The Appalachian Lap Dulcimer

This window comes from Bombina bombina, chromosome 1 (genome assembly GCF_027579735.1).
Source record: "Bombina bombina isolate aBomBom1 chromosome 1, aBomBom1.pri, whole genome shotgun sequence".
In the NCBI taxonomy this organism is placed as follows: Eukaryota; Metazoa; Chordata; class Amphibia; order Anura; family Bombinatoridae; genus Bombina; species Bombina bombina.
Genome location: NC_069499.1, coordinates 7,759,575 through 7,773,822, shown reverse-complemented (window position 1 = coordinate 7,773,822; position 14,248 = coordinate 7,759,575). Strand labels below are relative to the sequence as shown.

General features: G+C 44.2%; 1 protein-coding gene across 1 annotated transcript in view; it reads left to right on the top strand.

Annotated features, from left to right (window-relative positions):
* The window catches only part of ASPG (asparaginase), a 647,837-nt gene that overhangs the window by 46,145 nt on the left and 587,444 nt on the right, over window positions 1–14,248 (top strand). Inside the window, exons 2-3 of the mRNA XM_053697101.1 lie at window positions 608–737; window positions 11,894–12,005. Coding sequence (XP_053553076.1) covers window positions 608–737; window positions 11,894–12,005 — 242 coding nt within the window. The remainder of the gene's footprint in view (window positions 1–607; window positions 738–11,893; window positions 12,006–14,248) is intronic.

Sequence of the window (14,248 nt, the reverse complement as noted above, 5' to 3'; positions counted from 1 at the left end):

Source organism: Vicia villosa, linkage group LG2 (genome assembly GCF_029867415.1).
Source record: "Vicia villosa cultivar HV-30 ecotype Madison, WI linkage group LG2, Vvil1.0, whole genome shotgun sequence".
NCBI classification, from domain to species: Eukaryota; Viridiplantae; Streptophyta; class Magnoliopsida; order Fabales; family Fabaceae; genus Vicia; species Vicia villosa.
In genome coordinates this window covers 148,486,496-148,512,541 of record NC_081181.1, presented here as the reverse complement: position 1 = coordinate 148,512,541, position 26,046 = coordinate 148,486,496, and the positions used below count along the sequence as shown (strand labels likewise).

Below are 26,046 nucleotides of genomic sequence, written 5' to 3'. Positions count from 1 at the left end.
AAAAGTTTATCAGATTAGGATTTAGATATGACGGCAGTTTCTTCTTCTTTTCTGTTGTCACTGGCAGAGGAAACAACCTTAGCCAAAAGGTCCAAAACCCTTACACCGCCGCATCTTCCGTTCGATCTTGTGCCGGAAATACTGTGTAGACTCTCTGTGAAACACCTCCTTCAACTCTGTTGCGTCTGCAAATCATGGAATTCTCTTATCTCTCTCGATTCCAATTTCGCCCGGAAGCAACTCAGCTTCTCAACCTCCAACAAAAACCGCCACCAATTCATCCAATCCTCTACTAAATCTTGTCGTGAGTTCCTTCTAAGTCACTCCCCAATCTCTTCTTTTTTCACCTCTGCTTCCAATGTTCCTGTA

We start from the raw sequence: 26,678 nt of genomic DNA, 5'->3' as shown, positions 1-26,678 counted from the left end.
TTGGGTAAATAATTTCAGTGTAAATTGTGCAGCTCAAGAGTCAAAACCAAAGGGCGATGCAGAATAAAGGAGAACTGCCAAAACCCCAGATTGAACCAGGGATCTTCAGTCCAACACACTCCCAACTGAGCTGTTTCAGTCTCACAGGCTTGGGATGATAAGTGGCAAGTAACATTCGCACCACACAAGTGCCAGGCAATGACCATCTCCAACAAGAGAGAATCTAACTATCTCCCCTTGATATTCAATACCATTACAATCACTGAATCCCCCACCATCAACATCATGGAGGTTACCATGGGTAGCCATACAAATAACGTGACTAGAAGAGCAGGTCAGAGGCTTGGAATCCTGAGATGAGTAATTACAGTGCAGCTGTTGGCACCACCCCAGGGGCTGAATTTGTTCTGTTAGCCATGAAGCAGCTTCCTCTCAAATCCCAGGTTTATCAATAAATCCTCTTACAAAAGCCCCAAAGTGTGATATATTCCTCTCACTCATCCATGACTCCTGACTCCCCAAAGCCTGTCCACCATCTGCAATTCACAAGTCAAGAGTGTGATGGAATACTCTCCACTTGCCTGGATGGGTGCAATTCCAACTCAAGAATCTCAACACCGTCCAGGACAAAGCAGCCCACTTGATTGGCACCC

The Appalachian Dulcimer, also known as the mountain, lap or fretted dulcimer is a more modern fretted stringed instrument of the zither family which originated in the Appalachian mountains with some ancestral ties to earlier German, French and Scandinavian instruments. Appalachian dulcimers typically contain 3 to 5 strings tuned to the 1st and 5th notes on the diatonic scale of a particular key. The wooden body extends the length of a fretted fingerboard. Dulcimers produce a characteristic soft-sounding but bright droning sound. The dulcimer is played typically by resting the body of the instrument on your lap and picking or strumming the strings with the fingers or with a flat pick while a slide is used by the other hand to depress the strings up and down different frets to create melodic accompaniment in a diatonic scale. In recent years, the Appalachian dulcimer has undergone a revolution in both construction and playing styles and many clubs and dulcimer festivals have sprung up all over the nation. The name "dulcimer" is derived from Latin, meaning "sweet sound", and when hearing a dulcimer playing for the first time, that is indeed an accurate description of this folk instrument.